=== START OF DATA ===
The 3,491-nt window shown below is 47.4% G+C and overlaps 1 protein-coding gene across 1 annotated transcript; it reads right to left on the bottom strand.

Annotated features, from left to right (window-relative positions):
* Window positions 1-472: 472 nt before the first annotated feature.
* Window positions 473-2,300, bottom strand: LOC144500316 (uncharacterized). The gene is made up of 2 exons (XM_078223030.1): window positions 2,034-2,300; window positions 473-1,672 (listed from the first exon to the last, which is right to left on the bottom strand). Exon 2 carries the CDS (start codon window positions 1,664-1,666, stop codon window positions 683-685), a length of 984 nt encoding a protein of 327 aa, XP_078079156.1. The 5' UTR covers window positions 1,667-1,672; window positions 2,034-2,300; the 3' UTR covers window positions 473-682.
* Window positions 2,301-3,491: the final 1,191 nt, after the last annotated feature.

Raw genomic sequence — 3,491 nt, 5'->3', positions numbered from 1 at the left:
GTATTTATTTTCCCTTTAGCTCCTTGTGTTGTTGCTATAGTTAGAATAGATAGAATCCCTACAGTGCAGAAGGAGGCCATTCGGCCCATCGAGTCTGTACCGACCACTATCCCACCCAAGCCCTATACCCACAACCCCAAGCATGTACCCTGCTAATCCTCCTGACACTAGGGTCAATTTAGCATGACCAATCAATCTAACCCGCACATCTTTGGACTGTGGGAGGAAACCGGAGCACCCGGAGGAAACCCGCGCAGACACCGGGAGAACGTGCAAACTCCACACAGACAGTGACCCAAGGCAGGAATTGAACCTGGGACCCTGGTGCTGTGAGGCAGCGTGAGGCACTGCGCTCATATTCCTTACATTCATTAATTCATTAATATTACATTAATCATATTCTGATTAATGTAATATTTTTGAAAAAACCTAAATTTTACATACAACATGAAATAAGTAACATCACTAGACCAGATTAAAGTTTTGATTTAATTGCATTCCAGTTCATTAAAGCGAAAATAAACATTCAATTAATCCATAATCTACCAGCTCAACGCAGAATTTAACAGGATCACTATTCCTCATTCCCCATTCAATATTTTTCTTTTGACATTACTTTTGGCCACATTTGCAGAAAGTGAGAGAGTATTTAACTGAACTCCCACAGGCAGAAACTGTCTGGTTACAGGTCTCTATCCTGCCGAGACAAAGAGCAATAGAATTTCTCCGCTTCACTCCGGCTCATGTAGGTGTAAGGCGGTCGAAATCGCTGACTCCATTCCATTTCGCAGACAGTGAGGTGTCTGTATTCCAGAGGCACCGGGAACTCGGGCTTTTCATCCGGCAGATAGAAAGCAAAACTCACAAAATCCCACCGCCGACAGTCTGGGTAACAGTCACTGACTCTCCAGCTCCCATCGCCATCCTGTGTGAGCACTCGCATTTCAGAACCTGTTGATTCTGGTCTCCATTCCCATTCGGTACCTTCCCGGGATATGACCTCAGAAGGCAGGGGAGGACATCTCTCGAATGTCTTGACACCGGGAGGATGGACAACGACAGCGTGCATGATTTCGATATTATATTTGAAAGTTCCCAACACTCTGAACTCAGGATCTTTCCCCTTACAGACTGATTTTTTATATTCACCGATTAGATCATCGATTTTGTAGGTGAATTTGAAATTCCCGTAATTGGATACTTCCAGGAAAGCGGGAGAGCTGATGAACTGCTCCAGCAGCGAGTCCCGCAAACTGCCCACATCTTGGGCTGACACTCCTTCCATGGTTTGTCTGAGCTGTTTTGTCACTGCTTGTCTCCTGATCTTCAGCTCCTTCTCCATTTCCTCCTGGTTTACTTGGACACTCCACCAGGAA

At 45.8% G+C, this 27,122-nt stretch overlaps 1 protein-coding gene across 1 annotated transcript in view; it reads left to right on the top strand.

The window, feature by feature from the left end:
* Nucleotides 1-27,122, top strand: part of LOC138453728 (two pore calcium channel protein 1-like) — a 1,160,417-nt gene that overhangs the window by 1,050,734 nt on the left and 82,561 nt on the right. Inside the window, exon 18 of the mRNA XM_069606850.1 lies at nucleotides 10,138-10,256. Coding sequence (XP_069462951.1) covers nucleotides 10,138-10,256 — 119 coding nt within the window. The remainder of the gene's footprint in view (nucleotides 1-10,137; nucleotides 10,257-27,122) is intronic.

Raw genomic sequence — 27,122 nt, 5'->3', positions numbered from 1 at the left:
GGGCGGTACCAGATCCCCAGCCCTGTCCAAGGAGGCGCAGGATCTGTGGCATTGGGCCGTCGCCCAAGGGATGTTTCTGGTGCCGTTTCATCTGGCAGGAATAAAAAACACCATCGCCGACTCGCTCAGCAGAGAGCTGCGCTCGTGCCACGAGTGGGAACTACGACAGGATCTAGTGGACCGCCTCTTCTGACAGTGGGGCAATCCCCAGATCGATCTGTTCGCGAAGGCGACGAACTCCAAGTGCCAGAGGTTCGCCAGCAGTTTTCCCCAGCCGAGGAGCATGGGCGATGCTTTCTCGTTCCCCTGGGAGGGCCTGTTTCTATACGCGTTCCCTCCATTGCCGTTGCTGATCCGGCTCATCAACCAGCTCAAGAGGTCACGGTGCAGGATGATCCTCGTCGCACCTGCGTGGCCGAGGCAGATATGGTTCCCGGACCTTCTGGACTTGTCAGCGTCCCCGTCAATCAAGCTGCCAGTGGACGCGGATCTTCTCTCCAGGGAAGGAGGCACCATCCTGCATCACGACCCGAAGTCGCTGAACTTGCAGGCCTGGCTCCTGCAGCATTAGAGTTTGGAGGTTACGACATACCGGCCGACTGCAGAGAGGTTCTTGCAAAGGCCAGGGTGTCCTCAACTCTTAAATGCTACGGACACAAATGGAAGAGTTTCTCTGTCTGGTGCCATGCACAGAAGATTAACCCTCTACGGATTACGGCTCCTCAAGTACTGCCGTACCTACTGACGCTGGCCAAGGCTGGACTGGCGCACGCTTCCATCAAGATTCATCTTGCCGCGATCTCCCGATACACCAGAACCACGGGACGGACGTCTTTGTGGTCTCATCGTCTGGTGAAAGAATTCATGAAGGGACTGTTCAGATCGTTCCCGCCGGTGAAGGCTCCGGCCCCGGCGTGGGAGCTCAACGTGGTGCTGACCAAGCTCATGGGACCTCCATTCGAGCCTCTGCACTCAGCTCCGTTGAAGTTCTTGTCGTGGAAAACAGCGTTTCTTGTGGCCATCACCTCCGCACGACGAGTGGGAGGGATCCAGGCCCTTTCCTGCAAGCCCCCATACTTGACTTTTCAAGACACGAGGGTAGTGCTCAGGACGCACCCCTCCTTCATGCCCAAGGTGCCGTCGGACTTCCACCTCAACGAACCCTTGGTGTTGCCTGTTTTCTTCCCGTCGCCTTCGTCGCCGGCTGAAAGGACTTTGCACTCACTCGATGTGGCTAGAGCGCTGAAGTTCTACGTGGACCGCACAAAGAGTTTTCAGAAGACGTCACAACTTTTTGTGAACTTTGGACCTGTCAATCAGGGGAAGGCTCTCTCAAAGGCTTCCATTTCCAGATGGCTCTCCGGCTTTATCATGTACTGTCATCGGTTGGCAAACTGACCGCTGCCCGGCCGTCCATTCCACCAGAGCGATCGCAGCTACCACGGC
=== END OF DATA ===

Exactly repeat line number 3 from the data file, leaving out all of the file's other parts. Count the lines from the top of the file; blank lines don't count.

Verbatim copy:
* Window positions 1-472: 472 nt before the first annotated feature.